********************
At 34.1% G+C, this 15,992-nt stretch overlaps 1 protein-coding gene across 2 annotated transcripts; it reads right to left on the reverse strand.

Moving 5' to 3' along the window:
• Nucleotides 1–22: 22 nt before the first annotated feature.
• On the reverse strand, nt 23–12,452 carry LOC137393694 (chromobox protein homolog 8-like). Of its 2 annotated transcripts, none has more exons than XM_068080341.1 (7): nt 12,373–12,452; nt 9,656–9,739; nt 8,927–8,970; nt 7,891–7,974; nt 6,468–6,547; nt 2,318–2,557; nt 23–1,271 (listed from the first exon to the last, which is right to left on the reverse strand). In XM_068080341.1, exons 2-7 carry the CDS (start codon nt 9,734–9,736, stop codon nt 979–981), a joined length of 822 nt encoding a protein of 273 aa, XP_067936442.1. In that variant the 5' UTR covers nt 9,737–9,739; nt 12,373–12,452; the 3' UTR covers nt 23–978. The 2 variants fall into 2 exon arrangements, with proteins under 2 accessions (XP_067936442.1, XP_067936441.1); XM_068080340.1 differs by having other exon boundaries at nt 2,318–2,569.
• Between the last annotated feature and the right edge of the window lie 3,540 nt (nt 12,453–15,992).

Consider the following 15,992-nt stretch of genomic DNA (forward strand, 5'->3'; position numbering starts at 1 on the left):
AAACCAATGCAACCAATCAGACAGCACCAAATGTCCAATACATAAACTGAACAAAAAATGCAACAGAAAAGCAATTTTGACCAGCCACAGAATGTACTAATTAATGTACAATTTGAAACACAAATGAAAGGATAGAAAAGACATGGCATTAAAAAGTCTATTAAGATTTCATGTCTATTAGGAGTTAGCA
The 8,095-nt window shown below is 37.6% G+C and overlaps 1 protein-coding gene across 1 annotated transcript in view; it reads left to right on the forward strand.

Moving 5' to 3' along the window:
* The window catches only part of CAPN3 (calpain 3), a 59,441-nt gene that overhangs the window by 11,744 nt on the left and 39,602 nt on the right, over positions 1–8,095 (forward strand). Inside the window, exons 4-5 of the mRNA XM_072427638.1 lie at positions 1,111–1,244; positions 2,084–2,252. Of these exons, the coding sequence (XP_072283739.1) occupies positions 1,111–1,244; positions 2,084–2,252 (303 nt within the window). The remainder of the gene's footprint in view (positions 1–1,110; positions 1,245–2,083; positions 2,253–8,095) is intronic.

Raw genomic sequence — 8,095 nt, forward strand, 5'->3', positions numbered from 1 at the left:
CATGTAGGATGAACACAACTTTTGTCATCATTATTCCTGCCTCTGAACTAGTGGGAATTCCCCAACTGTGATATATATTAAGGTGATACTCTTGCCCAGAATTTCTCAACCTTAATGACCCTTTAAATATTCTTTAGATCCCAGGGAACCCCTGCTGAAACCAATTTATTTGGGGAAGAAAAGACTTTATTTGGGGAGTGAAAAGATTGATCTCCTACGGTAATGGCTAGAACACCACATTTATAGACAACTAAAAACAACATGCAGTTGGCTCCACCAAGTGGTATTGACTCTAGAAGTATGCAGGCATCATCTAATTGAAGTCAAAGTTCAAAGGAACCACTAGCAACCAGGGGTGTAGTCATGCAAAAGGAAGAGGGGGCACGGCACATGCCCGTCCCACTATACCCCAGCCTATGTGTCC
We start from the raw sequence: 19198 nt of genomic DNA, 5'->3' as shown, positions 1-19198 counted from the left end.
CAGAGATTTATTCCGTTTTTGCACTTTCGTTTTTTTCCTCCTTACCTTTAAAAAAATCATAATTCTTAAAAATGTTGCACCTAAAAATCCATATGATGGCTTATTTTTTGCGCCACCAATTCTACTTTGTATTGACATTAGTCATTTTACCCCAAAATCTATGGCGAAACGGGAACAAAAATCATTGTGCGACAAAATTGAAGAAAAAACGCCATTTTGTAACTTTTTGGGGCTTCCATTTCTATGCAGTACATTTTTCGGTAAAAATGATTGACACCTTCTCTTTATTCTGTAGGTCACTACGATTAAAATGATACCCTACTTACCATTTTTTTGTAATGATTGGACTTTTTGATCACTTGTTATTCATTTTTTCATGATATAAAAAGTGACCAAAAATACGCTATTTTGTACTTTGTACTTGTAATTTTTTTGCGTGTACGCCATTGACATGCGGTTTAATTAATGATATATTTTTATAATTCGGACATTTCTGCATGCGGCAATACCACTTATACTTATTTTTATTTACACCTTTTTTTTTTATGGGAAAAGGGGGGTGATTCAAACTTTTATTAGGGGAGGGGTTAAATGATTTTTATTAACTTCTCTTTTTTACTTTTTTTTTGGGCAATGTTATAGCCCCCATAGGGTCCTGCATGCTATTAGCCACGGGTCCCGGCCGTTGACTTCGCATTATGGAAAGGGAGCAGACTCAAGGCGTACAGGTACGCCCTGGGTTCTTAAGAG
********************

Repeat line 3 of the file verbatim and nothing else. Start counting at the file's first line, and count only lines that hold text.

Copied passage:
• Nucleotides 1–22: 22 nt before the first annotated feature.